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Taking a gamble? What are the top 3 mistakes for an angel investor?

Taking a gamble? What are the top 3 mistakes for an angel investor?
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Angel investors offer a lifeline to small business owners. They invest their hard-earned cash in start-up businesses that can’t get funding elsewhere. In exchange, they often expect a share of that small business.

It’s a big risk! If angel investors get it right, the rewards can be amazing. But if they get it wrong, they risk losing their whole investment. It’s certainly not for the faint-hearted!

Here I take a look at the top three mistakes made by experienced angel investors. What have they learned from their errors?

1. Taking everything at face value

We’ve all seen Dragon’s Den. “I’m in – I’ll make you an offer!” the Dragons exclaim when they want to invest in a fledgling business.

But that’s only the beginning of the process. After the pitch comes the due diligence. That’s where the Dragons pour through the business’s financial information to find out if the pitch was accurate. What are the sales figures? What does the business owe? How much cash does it have? Are there any nasty surprises the angel investor should know about?

Chantelle Arneaud from Envestors (an investment platform connecting investors and entrepreneurs) warns that even that due diligence sometimes isn’t enough. Business owners can sometimes hide significant problems from an angel investor. She spoke to one angel investor who “recounts how a business failed to disclose that it owed a six-figure sum in VAT. This detail, when included, showed the business to be insolvent.” If the business goes bankrupt, the angel investor loses all their money.

To protect themselves, Chantelle advises that investors should “always work with organisations regulated by the Financial Conduct Authority (FCA). The FCA’s regulations are designed to protect the investor and require firms to ensure information is, ‘clear, fair and not misleading.’”

2. Not checking who owns the intellectual property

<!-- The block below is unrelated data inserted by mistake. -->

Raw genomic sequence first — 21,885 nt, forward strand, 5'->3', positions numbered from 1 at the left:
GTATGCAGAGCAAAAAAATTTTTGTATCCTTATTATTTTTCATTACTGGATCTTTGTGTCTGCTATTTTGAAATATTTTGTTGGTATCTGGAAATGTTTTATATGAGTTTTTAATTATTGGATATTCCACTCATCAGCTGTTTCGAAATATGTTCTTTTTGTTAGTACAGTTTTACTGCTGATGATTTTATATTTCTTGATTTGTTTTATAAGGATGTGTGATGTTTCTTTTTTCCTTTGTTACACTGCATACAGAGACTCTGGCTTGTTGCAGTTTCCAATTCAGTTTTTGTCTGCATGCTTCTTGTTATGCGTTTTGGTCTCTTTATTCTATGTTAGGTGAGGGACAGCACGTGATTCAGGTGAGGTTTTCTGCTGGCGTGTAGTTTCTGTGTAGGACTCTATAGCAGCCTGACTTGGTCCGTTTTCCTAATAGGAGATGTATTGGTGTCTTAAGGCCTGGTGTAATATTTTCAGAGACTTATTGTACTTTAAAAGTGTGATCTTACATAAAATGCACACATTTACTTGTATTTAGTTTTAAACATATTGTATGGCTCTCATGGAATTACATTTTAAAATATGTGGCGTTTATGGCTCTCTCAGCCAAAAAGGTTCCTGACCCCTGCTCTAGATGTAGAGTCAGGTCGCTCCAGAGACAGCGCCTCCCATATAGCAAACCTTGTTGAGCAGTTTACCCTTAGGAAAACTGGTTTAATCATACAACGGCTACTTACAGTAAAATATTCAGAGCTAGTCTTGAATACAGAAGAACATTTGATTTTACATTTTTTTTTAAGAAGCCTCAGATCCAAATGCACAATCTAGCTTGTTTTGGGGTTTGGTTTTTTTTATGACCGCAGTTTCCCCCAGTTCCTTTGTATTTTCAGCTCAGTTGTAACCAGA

Intellectual property (IP) rights mean that the pitching business has exclusive rights to sell its product. Without IP rights, there’s a risk of copycat products being launched. Intellectual property can include inventions, literary and artistic works, designs and symbols, and names and images.

Angel investors don’t want to spend their time and money helping to build up a business only to have it copied by someone else.

But even if the business owner has the intellectual property rights for their product, angel investors still need to watch out. They should check that the business owns the intellectual property rather than the business owner themselves. That’s because the angel investor could be ripped off if the business fails. According to Chantelle Arneaud, there’s a risk “that if the business folds, the founder can walk away with the IP and set up an identical business in which you have no shares.”

3. Putting all of their eggs in one basket

Angel investors often prefer to invest in business sectors they know well. But that can come with its own problems. Anyone who only invested in restaurant businesses had a tough ride during the Covid crisis and subsequent lockdowns.

Chantelle advises that “to minimise risk, [angel investors should] build a diverse portfolio. Experienced angels know some investments will go bust, others will stagnate, and a few will skyrocket. Ensure you’ve got enough spread to balance the risk.”

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